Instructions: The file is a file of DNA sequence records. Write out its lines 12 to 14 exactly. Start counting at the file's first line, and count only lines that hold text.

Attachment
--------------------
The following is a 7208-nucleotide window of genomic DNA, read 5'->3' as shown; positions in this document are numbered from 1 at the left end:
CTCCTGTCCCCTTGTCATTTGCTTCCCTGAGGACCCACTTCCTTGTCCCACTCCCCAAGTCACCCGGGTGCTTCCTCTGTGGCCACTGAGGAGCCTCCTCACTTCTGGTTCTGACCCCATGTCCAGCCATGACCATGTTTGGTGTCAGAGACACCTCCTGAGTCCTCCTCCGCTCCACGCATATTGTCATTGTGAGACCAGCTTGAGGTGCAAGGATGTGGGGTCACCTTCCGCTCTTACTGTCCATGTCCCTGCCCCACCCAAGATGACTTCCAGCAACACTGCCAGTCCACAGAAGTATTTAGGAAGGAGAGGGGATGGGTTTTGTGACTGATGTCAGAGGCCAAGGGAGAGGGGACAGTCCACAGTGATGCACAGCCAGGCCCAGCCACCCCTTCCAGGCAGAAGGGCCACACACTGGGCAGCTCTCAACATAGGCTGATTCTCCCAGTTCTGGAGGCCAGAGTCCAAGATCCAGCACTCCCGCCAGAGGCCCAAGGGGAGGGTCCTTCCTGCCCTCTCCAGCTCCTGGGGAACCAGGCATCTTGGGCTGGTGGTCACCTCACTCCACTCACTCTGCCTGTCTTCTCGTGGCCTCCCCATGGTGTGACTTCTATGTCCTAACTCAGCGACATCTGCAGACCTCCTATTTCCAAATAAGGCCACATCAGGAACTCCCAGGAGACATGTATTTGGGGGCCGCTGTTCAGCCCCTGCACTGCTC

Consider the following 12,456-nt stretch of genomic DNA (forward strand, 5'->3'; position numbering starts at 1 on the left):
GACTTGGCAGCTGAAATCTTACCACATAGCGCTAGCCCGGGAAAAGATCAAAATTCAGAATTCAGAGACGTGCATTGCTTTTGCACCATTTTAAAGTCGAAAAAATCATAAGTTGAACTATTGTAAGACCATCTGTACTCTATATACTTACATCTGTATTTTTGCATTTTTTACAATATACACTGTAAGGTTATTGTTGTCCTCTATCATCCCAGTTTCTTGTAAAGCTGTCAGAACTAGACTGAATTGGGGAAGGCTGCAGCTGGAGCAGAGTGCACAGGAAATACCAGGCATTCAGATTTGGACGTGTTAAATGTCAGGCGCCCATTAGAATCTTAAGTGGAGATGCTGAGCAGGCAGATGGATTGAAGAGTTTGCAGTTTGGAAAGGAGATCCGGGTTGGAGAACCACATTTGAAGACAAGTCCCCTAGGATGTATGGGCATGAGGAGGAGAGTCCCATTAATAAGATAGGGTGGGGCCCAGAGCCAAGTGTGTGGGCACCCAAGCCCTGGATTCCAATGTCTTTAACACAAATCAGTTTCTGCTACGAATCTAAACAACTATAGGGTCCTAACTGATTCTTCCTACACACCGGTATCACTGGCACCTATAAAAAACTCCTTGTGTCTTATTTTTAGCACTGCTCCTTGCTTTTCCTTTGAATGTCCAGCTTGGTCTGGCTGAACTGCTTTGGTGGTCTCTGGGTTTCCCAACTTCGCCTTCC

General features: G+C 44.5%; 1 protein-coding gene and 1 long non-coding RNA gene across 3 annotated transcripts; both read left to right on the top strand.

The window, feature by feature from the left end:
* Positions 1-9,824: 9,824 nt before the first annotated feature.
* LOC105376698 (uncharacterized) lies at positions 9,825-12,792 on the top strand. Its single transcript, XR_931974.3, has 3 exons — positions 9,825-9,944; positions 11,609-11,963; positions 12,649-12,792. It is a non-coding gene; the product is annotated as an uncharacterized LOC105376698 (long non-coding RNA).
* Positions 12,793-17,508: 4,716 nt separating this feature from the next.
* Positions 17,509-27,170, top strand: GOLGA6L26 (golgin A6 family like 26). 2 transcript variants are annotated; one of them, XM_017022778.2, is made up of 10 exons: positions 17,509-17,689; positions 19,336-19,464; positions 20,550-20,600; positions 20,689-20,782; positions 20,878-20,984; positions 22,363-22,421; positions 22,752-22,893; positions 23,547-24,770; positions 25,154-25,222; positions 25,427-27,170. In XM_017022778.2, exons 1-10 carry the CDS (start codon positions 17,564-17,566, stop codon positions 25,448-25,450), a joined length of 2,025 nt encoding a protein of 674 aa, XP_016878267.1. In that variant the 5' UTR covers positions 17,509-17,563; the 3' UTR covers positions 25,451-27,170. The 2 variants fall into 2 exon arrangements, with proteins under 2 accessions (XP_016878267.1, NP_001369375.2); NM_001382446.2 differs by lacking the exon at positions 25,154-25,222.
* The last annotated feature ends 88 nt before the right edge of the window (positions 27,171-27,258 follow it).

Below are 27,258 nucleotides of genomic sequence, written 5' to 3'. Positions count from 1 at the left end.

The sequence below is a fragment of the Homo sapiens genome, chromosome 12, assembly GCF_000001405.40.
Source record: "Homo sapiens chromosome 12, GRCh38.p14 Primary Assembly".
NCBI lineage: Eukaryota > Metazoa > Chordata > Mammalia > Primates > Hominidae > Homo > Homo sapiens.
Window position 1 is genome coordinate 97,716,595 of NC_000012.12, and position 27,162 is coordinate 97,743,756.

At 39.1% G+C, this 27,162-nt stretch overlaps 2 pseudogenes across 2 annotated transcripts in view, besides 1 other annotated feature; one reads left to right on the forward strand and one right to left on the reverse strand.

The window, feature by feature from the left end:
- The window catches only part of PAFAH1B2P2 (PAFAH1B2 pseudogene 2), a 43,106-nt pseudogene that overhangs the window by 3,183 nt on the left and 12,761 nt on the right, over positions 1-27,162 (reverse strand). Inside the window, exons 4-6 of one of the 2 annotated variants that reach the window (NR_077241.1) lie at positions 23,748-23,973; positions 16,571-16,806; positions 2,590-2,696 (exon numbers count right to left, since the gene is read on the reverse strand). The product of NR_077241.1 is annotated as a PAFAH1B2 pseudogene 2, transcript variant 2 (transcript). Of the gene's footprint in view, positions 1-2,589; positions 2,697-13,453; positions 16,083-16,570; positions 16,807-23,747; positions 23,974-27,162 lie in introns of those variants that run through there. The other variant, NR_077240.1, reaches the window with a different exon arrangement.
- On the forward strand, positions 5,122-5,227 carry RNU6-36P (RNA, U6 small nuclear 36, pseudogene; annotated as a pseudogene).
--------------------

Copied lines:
Below are 27,258 nucleotides of genomic sequence, written 5' to 3'. Positions count from 1 at the left end.

The sequence below is a fragment of the Homo sapiens genome, chromosome 12, assembly GCF_000001405.40.
Source record: "Homo sapiens chromosome 12, GRCh38.p14 Primary Assembly".